10 methods to help melt the stress
When you’re straining under everyday pressure, technology, tea, good old-fashioned fun or seven other de-stressers can help take the worry away
By JAN JARVIS
“If you have any doubt that stress is pandemic, just Google it.
The word stress produces nearly 180 million responses. That thought alone is probably enough to send your stress hormones surging.
There’s no escaping stress, but there are plenty of ways to deal with it, from homespun strategies to proven techniques.
Start by taking care of yourself, said Dr. Mary Lynn Crow, a Fort Worth psychologist and professor at the University of Texas at Arlington.
Getting enough sleep and eating healthful foods can help you tolerate stress better, she said.
“If you think things will never get better, it ups your stress, as opposed to thinking that this is not a good situation but everybody’s doing their best,” Crow said. “Your self-talk can make a difference.”
Lots of techniques — deep breathing, yoga poses, list-making, exercise — can break up the day and help reduce stress.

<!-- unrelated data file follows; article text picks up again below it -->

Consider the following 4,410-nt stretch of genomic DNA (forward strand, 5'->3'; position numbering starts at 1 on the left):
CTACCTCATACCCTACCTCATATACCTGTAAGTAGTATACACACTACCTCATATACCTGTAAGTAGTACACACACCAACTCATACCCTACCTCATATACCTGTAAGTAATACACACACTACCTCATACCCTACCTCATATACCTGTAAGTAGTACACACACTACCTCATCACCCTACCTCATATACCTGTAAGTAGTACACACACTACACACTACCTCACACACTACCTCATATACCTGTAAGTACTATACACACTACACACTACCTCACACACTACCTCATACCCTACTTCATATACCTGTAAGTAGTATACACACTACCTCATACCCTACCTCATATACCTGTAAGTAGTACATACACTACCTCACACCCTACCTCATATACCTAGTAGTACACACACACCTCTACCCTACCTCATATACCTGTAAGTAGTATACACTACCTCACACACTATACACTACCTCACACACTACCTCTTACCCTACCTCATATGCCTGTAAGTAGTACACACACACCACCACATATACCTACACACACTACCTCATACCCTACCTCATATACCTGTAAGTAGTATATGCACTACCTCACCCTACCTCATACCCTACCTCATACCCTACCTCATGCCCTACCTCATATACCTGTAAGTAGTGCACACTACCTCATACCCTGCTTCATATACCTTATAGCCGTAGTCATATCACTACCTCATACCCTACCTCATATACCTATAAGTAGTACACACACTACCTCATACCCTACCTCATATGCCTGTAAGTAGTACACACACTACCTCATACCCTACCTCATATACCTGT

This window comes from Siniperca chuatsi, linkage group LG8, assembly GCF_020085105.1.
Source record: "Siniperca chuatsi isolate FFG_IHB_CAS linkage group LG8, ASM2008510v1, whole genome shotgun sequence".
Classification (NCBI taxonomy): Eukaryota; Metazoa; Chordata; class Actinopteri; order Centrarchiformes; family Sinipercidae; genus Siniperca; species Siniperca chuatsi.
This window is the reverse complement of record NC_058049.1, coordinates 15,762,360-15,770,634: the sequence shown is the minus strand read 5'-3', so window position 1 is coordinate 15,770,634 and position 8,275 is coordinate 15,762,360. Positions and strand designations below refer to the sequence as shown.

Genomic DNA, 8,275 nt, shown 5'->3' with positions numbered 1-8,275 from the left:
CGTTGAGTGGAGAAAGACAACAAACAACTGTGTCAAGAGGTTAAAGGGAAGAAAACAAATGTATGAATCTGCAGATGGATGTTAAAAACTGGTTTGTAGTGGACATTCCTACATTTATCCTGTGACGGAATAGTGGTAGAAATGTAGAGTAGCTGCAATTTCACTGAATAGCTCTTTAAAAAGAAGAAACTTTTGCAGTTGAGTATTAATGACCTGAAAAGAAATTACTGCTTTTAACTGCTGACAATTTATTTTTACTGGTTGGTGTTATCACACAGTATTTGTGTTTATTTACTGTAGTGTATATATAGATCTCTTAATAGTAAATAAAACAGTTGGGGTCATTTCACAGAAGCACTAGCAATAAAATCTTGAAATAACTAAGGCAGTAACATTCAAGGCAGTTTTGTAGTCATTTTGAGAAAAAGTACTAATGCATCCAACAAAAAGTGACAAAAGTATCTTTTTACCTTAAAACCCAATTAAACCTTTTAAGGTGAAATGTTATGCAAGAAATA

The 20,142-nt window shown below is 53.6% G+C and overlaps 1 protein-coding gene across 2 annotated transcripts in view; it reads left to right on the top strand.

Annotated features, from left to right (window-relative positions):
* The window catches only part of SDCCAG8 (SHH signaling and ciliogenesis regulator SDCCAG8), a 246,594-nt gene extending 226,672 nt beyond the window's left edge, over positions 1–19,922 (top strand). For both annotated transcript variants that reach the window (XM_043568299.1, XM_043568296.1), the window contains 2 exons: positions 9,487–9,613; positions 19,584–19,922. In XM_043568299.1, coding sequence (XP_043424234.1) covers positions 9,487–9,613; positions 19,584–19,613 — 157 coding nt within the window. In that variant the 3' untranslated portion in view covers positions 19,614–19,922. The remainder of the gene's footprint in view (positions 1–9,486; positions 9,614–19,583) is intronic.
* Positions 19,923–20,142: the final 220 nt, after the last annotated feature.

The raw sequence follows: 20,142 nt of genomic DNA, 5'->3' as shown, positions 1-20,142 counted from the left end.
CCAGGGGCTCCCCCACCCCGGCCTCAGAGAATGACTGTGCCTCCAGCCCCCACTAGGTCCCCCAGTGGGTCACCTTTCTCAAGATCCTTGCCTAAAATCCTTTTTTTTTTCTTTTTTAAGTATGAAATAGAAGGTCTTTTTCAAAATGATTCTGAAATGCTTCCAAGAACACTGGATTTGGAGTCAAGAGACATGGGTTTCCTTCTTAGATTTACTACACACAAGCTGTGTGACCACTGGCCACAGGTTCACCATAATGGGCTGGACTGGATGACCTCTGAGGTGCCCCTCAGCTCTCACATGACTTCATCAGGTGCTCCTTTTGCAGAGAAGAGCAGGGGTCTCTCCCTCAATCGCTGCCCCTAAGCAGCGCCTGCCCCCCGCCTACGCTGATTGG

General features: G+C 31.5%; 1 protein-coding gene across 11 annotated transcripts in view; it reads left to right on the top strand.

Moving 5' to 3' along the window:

“If you get a sense of peaceful control over your life and your world, it does reduce stress,” Crow said.
Here are some fun and soothing ways to turn down the volume on stress:
A gentler way to wake up
My Wake Up Call promises to deliver an upbeat message that gets you out of bed in a kinder, gentler way than the annoying buzz of an alarm clock. A month’s worth of daily inspirational messages can be downloaded to an MP3 player or CD.
Research shows that an uplifted mindset upon awakening adds up to a positive perspective throughout the day. And that means less stress.
My Workout Wake Up Call is the first in a series of motivational messages and includes music recorded by the American Wind Symphony Orchestra. The messages from a personal trainer are designed to encourage listeners to get up and go exercise.
Others on the way include: My Worthiness Wake Up Call, My Wellness Wake Up Call and My Wisdom Wake Up Call.
There are several ways to get the motivational messages. You can download a month’s worth of messages to your iPod or iPhone for about $20 a month (you’ll need the free alarm clock from the iTunes app store) or buy a CD player with messages for about $50. Other options are available at www.mywakeupcalls.net…”
Thank you, Jan Jarvis for featuring MY WORKOUT WAKE UP CALL in your article in the Dallas-Ft. Worth Star Telegram Article! We really appreciate it!
All the best to you!
Robin B. Palmer, CLTC, CSA, LTCP